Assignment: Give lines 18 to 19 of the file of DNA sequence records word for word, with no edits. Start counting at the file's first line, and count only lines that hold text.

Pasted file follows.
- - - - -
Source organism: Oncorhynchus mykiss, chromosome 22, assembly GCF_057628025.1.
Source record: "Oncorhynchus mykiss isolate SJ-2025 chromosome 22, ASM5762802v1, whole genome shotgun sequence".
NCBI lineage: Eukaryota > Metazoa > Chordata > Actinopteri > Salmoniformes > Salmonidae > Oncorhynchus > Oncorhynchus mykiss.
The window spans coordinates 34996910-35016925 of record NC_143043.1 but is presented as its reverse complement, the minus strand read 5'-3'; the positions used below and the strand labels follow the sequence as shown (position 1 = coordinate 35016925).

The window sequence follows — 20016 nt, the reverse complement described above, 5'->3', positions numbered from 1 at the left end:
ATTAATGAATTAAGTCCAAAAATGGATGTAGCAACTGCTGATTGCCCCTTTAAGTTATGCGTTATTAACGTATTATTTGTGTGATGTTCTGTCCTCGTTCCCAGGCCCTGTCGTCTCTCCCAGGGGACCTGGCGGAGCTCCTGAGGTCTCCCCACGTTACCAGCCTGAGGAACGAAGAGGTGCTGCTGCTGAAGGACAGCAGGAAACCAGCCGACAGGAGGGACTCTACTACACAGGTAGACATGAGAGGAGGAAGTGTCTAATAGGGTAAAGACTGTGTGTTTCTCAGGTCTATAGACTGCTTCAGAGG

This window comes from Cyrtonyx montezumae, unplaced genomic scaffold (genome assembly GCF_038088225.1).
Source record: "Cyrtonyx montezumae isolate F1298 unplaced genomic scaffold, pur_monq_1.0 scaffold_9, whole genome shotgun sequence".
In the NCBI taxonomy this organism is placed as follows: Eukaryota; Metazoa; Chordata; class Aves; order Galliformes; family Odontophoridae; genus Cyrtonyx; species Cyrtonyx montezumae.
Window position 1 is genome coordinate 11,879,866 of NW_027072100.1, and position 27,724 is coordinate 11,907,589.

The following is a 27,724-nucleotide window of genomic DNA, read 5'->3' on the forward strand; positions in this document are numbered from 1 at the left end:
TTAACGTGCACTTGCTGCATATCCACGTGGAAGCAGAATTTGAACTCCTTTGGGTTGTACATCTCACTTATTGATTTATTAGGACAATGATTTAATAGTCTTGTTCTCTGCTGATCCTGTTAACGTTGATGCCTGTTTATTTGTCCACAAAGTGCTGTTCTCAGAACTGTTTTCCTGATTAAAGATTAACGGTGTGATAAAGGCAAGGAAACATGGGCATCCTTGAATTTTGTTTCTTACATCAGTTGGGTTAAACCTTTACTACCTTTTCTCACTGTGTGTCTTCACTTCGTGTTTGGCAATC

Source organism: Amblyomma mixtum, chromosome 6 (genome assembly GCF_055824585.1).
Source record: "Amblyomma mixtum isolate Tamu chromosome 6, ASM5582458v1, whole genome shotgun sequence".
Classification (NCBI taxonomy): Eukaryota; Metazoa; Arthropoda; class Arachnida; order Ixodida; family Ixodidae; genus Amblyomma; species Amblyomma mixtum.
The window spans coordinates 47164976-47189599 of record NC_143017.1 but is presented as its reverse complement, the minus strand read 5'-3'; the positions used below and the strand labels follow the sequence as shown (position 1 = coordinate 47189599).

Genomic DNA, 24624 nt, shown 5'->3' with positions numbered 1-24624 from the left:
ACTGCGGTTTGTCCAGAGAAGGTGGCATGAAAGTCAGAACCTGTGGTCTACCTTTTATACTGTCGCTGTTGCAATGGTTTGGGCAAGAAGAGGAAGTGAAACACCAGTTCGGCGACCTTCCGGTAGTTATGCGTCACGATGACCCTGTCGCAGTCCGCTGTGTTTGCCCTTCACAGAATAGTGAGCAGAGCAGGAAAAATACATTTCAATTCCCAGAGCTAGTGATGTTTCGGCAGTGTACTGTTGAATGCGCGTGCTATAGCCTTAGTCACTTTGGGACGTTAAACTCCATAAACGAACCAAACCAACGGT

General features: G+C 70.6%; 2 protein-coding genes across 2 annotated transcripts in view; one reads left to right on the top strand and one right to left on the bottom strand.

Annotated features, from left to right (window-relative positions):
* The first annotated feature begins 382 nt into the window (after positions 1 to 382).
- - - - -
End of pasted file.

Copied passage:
ACTGCGGTTTGTCCAGAGAAGGTGGCATGAAAGTCAGAACCTGTGGTCTACCTTTTATACTGTCGCTGTTGCAATGGTTTGGGCAAGAAGAGGAAGTGAAACACCAGTTCGGCGACCTTCCGGTAGTTATGCGTCACGATGACCCTGTCGCAGTCCGCTGTGTTTGCCCTTCACAGAATAGTGAGCAGAGCAGGAAAAATACATTTCAATTCCCAGAGCTAGTGATGTTTCGGCAGTGTACTGTTGAATGCGCGTGCTATAGCCTTAGTCACTTTGGGACGTTAAACTCCATAAACGAACCAAACCAACGGT

General features: G+C 70.6%; 2 protein-coding genes across 2 annotated transcripts in view; one reads left to right on the top strand and one right to left on the bottom strand.